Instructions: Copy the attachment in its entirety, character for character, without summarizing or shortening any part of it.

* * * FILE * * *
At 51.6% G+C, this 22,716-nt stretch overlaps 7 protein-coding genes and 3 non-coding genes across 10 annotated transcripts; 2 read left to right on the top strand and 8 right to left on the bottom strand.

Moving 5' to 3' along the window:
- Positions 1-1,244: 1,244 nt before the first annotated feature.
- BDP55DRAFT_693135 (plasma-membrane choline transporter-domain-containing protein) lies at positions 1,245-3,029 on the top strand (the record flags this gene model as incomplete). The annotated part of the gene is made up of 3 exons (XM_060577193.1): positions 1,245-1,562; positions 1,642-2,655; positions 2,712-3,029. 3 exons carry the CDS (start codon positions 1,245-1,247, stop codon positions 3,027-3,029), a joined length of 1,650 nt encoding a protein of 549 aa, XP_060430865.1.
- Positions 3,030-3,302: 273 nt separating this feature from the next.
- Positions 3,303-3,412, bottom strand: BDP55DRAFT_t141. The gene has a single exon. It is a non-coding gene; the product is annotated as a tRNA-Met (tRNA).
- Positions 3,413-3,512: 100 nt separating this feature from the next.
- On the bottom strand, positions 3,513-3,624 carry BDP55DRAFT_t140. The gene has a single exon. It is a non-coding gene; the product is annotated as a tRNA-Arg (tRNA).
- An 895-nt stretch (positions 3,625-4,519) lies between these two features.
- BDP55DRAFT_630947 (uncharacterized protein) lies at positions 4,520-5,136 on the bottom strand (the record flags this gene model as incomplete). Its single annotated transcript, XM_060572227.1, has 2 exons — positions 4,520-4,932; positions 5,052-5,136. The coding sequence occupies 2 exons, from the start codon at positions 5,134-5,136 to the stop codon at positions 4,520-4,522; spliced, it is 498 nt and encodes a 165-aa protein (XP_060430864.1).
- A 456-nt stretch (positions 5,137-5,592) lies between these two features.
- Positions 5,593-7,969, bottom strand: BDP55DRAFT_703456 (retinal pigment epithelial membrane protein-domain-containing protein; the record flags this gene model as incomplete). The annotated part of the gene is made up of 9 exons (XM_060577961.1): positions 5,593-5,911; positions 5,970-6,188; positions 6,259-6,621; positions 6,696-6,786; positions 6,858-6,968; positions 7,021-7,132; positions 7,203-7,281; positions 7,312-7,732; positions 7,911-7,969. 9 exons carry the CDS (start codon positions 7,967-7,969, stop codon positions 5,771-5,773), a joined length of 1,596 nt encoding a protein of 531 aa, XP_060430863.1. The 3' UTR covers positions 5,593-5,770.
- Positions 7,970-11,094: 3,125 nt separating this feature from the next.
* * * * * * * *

At 51.6% G+C, this 22,716-nt stretch overlaps 7 protein-coding genes and 3 non-coding genes across 10 annotated transcripts; 2 read left to right on the top strand and 8 right to left on the bottom strand.

Moving 5' to 3' along the window:
- Positions 1-1,244: 1,244 nt before the first annotated feature.
- BDP55DRAFT_693135 (plasma-membrane choline transporter-domain-containing protein) lies at positions 1,245-3,029 on the top strand (the record flags this gene model as incomplete). The annotated part of the gene is made up of 3 exons (XM_060577193.1): positions 1,245-1,562; positions 1,642-2,655; positions 2,712-3,029. 3 exons carry the CDS (start codon positions 1,245-1,247, stop codon positions 3,027-3,029), a joined length of 1,650 nt encoding a protein of 549 aa, XP_060430865.1.
- Positions 3,030-3,302: 273 nt separating this feature from the next.
- Positions 3,303-3,412, bottom strand: BDP55DRAFT_t141. The gene has a single exon. It is a non-coding gene; the product is annotated as a tRNA-Met (tRNA).
- Positions 3,413-3,512: 100 nt separating this feature from the next.
- On the bottom strand, positions 3,513-3,624 carry BDP55DRAFT_t140. The gene has a single exon. It is a non-coding gene; the product is annotated as a tRNA-Arg (tRNA).
- An 895-nt stretch (positions 3,625-4,519) lies between these two features.
- BDP55DRAFT_630947 (uncharacterized protein) lies at positions 4,520-5,136 on the bottom strand (the record flags this gene model as incomplete). Its single annotated transcript, XM_060572227.1, has 2 exons — positions 4,520-4,932; positions 5,052-5,136. The coding sequence occupies 2 exons, from the start codon at positions 5,134-5,136 to the stop codon at positions 4,520-4,522; spliced, it is 498 nt and encodes a 165-aa protein (XP_060430864.1).
- A 456-nt stretch (positions 5,137-5,592) lies between these two features.
- Positions 5,593-7,969, bottom strand: BDP55DRAFT_703456 (retinal pigment epithelial membrane protein-domain-containing protein; the record flags this gene model as incomplete). The annotated part of the gene is made up of 9 exons (XM_060577961.1): positions 5,593-5,911; positions 5,970-6,188; positions 6,259-6,621; positions 6,696-6,786; positions 6,858-6,968; positions 7,021-7,132; positions 7,203-7,281; positions 7,312-7,732; positions 7,911-7,969. 9 exons carry the CDS (start codon positions 7,967-7,969, stop codon positions 5,771-5,773), a joined length of 1,596 nt encoding a protein of 531 aa, XP_060430863.1. The 3' UTR covers positions 5,593-5,770.
- Positions 7,970-11,094: 3,125 nt separating this feature from the next.